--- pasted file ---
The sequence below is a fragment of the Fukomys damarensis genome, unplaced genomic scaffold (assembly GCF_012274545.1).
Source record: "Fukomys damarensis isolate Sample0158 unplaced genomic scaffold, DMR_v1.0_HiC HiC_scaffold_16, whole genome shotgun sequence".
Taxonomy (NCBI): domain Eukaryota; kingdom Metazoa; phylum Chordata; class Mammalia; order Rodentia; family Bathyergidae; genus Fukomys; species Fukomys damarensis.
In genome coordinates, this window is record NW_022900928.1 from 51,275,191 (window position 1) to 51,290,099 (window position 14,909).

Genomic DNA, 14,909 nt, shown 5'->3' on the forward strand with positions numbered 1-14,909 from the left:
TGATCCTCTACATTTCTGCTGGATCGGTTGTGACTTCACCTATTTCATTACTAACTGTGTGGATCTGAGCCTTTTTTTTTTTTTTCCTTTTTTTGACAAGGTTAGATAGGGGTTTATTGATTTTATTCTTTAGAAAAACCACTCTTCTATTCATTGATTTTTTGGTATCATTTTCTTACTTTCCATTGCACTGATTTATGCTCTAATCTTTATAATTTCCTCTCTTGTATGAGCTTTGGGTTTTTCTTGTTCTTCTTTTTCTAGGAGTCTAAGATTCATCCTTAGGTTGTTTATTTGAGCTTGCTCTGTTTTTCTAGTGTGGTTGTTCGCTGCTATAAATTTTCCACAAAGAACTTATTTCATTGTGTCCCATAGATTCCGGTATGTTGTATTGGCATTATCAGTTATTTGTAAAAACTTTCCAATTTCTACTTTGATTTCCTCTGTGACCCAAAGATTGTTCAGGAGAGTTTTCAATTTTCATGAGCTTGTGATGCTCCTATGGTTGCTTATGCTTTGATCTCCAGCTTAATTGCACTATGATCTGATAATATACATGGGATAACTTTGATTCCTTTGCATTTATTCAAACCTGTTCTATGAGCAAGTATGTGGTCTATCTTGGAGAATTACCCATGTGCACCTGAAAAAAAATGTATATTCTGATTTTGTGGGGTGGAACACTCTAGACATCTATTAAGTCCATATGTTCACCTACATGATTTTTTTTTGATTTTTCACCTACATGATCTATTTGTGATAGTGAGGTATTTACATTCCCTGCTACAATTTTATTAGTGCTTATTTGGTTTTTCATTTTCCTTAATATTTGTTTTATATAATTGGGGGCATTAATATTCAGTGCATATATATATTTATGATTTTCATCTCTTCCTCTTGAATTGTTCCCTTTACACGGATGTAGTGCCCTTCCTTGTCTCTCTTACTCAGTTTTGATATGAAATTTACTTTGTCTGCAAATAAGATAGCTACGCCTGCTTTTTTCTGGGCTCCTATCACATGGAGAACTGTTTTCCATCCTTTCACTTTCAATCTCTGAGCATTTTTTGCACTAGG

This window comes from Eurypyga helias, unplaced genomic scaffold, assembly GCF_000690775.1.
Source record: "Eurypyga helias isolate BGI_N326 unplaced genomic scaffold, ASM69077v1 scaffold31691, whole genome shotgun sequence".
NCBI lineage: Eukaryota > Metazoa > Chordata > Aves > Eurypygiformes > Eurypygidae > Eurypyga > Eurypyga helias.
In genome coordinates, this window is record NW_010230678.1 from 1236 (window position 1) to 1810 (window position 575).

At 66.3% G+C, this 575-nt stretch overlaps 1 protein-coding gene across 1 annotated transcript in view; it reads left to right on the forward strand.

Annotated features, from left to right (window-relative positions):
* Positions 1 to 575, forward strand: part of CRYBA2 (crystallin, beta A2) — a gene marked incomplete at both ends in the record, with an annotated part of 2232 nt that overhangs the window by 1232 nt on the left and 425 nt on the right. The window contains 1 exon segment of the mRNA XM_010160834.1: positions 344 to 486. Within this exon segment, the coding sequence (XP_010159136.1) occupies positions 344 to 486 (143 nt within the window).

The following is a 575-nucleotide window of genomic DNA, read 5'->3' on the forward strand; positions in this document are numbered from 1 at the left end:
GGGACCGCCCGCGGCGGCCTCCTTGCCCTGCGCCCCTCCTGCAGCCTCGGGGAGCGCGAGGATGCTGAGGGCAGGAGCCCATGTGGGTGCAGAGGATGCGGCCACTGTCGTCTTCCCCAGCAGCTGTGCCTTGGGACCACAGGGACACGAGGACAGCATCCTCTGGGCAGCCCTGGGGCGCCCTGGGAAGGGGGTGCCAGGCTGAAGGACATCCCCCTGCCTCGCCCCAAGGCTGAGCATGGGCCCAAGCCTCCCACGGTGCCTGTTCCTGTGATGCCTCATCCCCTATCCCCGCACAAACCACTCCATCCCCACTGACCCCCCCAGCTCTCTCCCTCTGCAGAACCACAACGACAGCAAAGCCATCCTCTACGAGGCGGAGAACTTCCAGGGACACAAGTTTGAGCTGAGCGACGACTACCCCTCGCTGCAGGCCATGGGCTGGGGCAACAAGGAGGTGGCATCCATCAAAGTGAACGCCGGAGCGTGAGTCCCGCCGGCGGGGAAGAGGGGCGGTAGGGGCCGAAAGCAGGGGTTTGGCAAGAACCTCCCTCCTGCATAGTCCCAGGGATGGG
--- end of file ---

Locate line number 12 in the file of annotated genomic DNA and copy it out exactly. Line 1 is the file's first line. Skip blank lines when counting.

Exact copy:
Annotated features, from left to right (window-relative positions):